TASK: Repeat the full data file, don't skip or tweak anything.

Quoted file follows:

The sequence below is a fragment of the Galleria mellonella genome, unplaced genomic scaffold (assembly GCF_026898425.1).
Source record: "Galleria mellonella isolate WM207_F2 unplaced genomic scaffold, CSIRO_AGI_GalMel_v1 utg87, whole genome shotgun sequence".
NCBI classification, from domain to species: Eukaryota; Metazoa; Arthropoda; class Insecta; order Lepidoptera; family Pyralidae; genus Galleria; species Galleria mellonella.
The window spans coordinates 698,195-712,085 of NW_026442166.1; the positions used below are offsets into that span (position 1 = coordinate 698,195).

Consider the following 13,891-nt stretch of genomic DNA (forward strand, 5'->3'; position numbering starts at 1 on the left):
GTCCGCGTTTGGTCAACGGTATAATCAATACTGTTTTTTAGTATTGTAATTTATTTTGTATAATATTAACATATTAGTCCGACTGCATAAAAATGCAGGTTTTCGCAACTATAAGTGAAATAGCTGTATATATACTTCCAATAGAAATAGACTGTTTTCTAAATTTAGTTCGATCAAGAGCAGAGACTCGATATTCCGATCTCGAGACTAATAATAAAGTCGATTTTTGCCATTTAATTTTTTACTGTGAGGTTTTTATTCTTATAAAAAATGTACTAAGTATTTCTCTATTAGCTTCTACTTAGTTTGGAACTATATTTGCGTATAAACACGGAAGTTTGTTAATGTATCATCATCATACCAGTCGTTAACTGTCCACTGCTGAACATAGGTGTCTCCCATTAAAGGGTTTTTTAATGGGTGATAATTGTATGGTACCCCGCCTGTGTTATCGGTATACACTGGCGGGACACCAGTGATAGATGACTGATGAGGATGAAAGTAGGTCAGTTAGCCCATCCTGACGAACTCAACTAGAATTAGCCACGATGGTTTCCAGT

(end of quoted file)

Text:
The sequence below is a fragment of the Galleria mellonella genome, unplaced genomic scaffold (assembly GCF_026898425.1).
Source record: "Galleria mellonella isolate WM207_F2 unplaced genomic scaffold, CSIRO_AGI_GalMel_v1 utg87, whole genome shotgun sequence".
NCBI classification, from domain to species: Eukaryota; Metazoa; Arthropoda; class Insecta; order Lepidoptera; family Pyralidae; genus Galleria; species Galleria mellonella.
The window spans coordinates 698,195-712,085 of NW_026442166.1; the positions used below are offsets into that span (position 1 = coordinate 698,195).

Consider the following 13,891-nt stretch of genomic DNA (forward strand, 5'->3'; position numbering starts at 1 on the left):
GTCCGCGTTTGGTCAACGGTATAATCAATACTGTTTTTTAGTATTGTAATTTATTTTGTATAATATTAACATATTAGTCCGACTGCATAAAAATGCAGGTTTTCGCAACTATAAGTGAAATAGCTGTATATATACTTCCAATAGAAATAGACTGTTTTCTAAATTTAGTTCGATCAAGAGCAGAGACTCGATATTCCGATCTCGAGACTAATAATAAAGTCGATTTTTGCCATTTAATTTTTTACTGTGAGGTTTTTATTCTTATAAAAAATGTACTAAGTATTTCTCTATTAGCTTCTACTTAGTTTGGAACTATATTTGCGTATAAACACGGAAGTTTGTTAATGTATCATCATCATACCAGTCGTTAACTGTCCACTGCTGAACATAGGTGTCTCCCATTAAAGGGTTTTTTAATGGGTGATAATTGTATGGTACCCCGCCTGTGTTATCGGTATACACTGGCGGGACACCAGTGATAGATGACTGATGAGGATGAAAGTAGGTCAGTTAGCCCATCCTGACGAACTCAACTAGAATTAGCCACGATGGTTTCCAGT